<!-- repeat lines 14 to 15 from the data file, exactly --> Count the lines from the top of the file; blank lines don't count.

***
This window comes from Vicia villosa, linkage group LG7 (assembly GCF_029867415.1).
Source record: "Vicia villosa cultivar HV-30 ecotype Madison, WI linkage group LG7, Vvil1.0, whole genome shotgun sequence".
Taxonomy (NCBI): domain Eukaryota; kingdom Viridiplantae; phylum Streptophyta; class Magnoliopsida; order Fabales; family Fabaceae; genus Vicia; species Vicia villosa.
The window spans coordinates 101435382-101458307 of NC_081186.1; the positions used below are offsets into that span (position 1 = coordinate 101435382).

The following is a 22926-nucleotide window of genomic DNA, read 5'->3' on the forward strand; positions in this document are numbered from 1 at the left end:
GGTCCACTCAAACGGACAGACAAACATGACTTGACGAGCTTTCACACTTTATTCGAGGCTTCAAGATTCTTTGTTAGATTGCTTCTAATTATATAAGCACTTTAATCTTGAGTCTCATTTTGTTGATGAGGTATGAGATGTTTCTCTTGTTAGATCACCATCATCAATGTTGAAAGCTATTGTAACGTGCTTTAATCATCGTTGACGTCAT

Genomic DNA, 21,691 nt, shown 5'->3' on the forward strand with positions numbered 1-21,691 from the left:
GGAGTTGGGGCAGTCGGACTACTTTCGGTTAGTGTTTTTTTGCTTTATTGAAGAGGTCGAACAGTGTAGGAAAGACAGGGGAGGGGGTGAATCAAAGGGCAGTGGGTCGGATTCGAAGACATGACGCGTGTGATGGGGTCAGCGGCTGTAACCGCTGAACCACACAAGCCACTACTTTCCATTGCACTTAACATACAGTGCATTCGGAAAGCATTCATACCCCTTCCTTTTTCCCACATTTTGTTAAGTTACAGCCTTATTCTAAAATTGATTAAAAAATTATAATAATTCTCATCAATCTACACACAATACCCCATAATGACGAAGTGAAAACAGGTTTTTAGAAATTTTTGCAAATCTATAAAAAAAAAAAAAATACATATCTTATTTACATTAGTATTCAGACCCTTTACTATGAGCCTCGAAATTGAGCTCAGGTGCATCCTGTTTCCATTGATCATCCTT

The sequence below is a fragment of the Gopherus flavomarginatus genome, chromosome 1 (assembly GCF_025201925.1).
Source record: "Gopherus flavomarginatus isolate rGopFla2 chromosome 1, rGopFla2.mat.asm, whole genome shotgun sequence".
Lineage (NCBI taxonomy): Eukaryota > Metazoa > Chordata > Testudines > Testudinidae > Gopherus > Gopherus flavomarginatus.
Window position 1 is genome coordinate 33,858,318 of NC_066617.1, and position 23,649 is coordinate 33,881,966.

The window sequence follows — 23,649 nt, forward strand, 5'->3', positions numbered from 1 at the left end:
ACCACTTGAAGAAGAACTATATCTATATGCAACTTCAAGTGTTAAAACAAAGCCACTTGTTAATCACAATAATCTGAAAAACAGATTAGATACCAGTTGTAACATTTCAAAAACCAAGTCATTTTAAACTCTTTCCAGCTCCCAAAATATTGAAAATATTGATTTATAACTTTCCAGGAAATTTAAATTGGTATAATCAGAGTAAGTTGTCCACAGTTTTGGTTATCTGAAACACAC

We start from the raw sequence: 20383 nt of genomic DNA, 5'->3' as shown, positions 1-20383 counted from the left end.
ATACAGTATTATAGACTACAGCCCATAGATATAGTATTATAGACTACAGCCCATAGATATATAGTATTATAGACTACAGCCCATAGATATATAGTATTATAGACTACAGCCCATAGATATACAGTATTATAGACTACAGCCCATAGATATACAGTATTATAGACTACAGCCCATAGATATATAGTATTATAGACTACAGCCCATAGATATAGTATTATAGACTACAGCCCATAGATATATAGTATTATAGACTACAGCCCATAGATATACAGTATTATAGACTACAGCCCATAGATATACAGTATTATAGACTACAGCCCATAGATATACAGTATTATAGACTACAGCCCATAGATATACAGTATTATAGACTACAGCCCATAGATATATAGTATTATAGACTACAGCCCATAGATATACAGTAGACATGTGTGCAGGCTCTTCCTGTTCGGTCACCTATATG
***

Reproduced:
ACCACTTGAAGAAGAACTATATCTATATGCAACTTCAAGTGTTAAAACAAAGCCACTTGTTAATCACAATAATCTGAAAAACAGATTAGATACCAGTTGTAACATTTCAAAAACCAAGTCATTTTAAACTCTTTCCAGCTCCCAAAATATTGAAAATATTGATTTATAACTTTCCAGGAAATTTAAATTGGTATAATCAGAGTAAGTTGTCCACAGTTTTGGTTATCTGAAACACAC

We start from the raw sequence: 20383 nt of genomic DNA, 5'->3' as shown, positions 1-20383 counted from the left end.